Supply chain globalization drove new investments in cloud computing and analytics. Manufacturers were reminded again of the sometimes stark realities of supply chain risk, while scrambling to meet new demand in emerging overseas markets by standardizing global manufacturing.
The devastating Japan earthquake and tsunami, which disrupted the automotive and consumer electronics supply chains, shocked manufacturers into taking another look at supply chain risk management software and strategies.
Companies turned increasingly to manufacturing cloud computing to set up fast connections to their worldwide suppliers and customers. In a report, Gartner advised companies to establish cloud-based “supply chain control towers” to gain broad visibility, control and performance analysis of their global partners. It’s all part of a growing trend toward supply chain outsourcing, Gartner said.
The operational side of supply chain globalization moved to the forefront, as analysts prescribed an IT toolbox for global manufacturing that can both standardize production across facilities while making them more responsive to local needs. Engineering-intensive companies, such as Ford Motor Co., reported some progress in implementing a “global plant floor” by integrating ERP with product lifecycle management and manufacturing execution system software over the cloud.
Manufacturing social media initiatives improved connectivity and collaboration. Manufacturing organizations looked to harness the power and popularity of social media outlets such as Facebook, Twitter and LinkedIn. Some revamped their company intranets to mimic these sites, providing employees with more familiar and user-friendly interfaces to encourage greater interoffice collaboration.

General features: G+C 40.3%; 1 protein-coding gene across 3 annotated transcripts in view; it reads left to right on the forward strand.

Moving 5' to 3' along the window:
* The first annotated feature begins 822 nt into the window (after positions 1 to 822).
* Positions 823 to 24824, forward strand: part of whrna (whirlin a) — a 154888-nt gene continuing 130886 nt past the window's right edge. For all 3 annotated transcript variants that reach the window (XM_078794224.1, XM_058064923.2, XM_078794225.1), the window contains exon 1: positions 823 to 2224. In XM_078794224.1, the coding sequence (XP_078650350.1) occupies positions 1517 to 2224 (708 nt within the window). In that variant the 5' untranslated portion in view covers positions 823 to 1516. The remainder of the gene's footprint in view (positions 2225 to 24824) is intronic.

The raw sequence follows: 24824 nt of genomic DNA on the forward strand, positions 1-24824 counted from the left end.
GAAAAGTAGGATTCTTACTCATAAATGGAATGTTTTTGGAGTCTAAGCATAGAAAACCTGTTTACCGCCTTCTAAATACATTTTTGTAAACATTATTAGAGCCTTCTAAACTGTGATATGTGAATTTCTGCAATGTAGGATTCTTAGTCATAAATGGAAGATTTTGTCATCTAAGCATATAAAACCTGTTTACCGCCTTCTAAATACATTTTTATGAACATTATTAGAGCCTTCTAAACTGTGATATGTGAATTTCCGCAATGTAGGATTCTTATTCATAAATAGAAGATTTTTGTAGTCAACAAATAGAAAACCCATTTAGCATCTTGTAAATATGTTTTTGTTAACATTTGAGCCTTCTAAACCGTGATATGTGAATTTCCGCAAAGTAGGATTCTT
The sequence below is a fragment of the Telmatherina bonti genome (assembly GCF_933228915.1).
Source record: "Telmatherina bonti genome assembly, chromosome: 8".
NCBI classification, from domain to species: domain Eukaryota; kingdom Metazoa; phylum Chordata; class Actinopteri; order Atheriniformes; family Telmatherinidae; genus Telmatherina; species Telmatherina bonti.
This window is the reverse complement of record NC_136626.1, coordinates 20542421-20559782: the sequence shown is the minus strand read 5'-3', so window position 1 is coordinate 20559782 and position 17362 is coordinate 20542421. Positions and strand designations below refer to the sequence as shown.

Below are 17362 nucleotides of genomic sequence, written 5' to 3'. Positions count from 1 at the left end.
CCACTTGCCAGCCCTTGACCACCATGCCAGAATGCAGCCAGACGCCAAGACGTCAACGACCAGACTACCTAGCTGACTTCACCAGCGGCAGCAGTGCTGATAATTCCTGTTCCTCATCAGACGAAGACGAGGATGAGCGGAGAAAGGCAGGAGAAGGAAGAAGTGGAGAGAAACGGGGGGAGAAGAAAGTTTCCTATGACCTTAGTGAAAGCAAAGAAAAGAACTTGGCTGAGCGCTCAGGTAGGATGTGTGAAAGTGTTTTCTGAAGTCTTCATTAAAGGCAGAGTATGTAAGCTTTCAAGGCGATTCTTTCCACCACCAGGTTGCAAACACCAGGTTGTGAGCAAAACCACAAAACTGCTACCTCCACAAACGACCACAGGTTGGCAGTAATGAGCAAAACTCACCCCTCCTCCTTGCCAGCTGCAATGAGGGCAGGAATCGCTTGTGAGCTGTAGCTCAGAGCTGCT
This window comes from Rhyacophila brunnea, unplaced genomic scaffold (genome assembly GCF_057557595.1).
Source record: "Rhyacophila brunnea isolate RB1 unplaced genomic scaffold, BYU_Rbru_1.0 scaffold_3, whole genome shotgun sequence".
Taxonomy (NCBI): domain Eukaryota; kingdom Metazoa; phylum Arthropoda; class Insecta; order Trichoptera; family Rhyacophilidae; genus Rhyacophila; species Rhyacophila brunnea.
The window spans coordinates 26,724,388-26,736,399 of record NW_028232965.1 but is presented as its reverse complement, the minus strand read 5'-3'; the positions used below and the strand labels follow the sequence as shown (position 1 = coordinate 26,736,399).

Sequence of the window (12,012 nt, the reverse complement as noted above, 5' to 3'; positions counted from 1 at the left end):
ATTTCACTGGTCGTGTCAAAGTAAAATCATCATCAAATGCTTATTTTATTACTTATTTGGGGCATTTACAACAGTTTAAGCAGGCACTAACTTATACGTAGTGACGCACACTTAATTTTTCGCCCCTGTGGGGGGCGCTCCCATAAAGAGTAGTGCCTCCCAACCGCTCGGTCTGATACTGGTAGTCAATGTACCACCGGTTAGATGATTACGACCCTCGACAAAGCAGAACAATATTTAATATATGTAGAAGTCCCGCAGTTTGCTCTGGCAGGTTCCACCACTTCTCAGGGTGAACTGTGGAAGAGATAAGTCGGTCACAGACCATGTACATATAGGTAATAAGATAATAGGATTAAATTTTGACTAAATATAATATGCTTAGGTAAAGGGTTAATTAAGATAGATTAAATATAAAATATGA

When it came to forging social media connections with customers, however, few manufacturers moved beyond the planning stages. A survey by Affinity Research Group and ERP vendor IFS North America revealed that while 24% of manufacturers considered software that has collaborative and communicative functions to be “very important” or “extremely important,” only 12% were exploring tools labeled as “social media.”
“The idea [of manufacturing social media] is of interest, but right now there isn’t a tool for feeding all that data in” from an ERP system or other enterprise applications, said Matthew Davis, principal research analyst at Gartner. “Anything around predictive analytics is difficult, because there’s too much volume.”
Supply chain sustainability became a job for operations. Spurred in part by new guidelines meant to foster the sustainable supply chain, manufacturers began to make more substantial investments in sustainability software, but found the market to be fragmented, according to Verdantix, a market research firm.
Manufacturers were expected to take a greater interest in using IT not just for “greenwashing” publicity campaigns and easy routes to reducing carbon footprints, but to cut energy and resource use in their manufacturing processes and facilities. IDC Manufacturing Insights analyst Kimberly Knickle predicted sustainability would converge with other business improvement initiatives, such as lean manufacturing and employee safety, and green decision making would spread deeper into organizations.
There was some evidence that more manufacturers were indeed serious about exploiting IT to master the demands of a sustainable supply chain, but they still faced technical and regulatory hurdles. Panasonic Europe, for example, said it uses SAP manufacturing sustainability software to manage the complex regulatory requirements of “e-cycling” but has yet to fully integrate product data across its global network of plants and suppliers.